If someone told you that there is a woman who can change the appearance of your face without surgery or expensive creams would you be intrigued? I thought so. I was too, so I set off to meet Eva Fraser in her studio just off Kensington Church Street for a chat about her life, work and age-defying face.
Eva’s involvement in facial exercise was serendipitous. She was a 50-year-old dealer and restorer of antique tapestries when she met dancer Eva Hoffman whose face, at 76, belied her age. With a little convincing, Hoffman opened up to Fraser about the exercises she had devised with the help of a doctor to keep her face as taut as her body. Over 30 years later, Fraser is still teaching a version of the exercises which Hoffman entrusted to her.
As discipline is the backbone to exercise, I was half expecting this octogenarian to be a draconian, so I brought along my most surefire confidence-booster – the company of a good friend. It turns out I was all wrong about Eva’s attitude and didn’t need a familiar – she isn’t a woman obsessed with an unrealistic idea of youth, nor someone who is preoccupied with appearance in general. Eva was instead excited by youthfulness (“I’m 83 years young”, she told me), emphatic about a holistic approach to beauty and very, very interesting. Having said that, her jawline is the tightest I’ve ever seen in a woman over 40 (there were no telltale signs of surgery), so there must be something in the exercises that Eva teaches at her Facial Fitness Centre.
Onto the ‘facial fitness’ itself. The principles are the same as those for exercising the body – that repetition of movements will exercise your muscles and lead to tone and better structure in general. As with the body, there is no shortcut and no money you can throw at it without doing the hard work. The ‘work’ in this case is a series of mostly small, but very specific, movements designed to target the major and minor muscles which comprise the facial structure. I was surprised, for example, that a hateful sagging jaw is not the direct result of the jaw muscles loosening but those around the temple and eyes.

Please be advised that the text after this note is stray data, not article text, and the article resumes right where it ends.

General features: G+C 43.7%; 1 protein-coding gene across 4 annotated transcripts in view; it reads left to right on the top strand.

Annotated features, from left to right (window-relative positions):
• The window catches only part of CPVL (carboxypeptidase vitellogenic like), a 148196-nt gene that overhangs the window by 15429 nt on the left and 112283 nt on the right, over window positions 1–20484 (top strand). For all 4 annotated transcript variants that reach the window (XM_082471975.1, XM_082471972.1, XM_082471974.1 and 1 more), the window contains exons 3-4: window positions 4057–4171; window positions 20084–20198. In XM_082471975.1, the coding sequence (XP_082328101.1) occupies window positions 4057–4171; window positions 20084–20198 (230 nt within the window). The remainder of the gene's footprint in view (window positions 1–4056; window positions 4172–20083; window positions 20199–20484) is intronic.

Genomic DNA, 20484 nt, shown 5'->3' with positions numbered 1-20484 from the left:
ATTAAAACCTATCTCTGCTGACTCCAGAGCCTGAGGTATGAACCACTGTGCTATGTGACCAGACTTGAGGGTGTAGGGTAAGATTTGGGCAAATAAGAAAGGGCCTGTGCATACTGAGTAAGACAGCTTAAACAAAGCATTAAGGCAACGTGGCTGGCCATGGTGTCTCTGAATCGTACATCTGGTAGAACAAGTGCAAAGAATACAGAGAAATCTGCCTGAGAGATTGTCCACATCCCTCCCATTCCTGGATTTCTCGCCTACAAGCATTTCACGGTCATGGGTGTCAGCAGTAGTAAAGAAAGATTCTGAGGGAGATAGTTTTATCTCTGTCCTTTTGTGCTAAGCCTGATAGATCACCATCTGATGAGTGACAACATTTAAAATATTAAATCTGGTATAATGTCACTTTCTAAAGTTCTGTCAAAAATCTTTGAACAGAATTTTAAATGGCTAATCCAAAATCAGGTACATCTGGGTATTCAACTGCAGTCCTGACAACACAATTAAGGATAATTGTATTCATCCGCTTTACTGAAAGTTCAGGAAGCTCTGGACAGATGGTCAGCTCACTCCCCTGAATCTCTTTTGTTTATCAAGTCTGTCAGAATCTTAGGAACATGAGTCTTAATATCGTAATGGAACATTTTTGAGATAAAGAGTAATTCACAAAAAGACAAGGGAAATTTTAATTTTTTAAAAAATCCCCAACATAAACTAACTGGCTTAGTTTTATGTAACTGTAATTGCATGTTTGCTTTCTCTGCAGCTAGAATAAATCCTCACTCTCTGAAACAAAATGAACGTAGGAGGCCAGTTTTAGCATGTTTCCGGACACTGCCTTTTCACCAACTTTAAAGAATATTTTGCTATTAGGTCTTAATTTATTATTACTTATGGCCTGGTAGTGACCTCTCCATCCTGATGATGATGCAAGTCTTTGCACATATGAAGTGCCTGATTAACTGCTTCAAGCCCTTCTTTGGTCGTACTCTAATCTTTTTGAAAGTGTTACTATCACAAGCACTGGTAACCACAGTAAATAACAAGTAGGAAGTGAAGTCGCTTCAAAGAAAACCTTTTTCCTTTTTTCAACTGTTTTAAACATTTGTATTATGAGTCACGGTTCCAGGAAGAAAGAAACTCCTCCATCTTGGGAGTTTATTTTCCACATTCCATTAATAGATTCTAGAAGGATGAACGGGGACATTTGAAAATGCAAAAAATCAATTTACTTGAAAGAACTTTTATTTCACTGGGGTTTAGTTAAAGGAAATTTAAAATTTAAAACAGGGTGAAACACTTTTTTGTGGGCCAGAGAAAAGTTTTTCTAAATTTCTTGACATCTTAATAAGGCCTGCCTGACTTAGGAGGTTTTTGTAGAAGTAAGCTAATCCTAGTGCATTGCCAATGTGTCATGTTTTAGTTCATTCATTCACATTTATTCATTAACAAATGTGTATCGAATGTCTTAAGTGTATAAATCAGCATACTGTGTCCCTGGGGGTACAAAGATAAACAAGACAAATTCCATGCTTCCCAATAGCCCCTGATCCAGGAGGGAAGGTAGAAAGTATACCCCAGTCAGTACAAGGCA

Once you know the techniques (after approximately four hours of lessons lasting around 90 minutes each), it is a case of practicing several times a week. The series will eventually take a total of 15 minutes, which I felt was barely anything given the effect the exercises clearly have. “The benefits are enormous”, says Eva, “not just for the skin but for the spirit, too. As you age the flesh becomes thinner and has less support but looking and feeling good through exercise of the face and body is key to youthfulness.”
It all makes sense, really – we all know that the body responds to exercise so why not the face, too? The fact that so many of the great beauty experts I’ve met have spoken of exercising the face and the encouragement of tone and blood flow into the skin also suggests to me that Eva is really onto something. There are plenty of things that fiddle with the facial muscles in a far more toxic, expensive and (from what I’ve seen), less effective way, from creams designed to ‘paralyse’ muscles (and therefore keep wrinkles at bay) to the extreme response to ageing – botox.
What did Eva have to say about the extreme and invasive response to ageing which so many prominent figures glamorise? “I find it sad. I feel young at 83 and full of the possibilities of life so am saddened to hear 40 year olds say things such as ‘you know, I’m not terribly young anymore’. They are young, and I am young. I really believe youth is down to much more than a lack of wrinkles – gratitude, manners and joy all suggest youth to me.” Well said Eva.
Here is a sample exercise from Eva’s Facial Fitness Centre (and for those of you who cannot attend, there are also several DVDs of her teachings available):
Lower Face Lift:
1) Look straight ahead.
2) Hold firmly on collar bone with finger pads.
3) Place lower lip and teeth over top lip.
4) Now tilt your head upwards feeling a stretch from the collarbone to your jaw line.
5) Smile to top of ears and feel a gentle lift at the jawline (imagine your muscles tied in a bow behind your head).
6) Hold for 10 counts and release slowly.
7) Breathe, then repeat once more.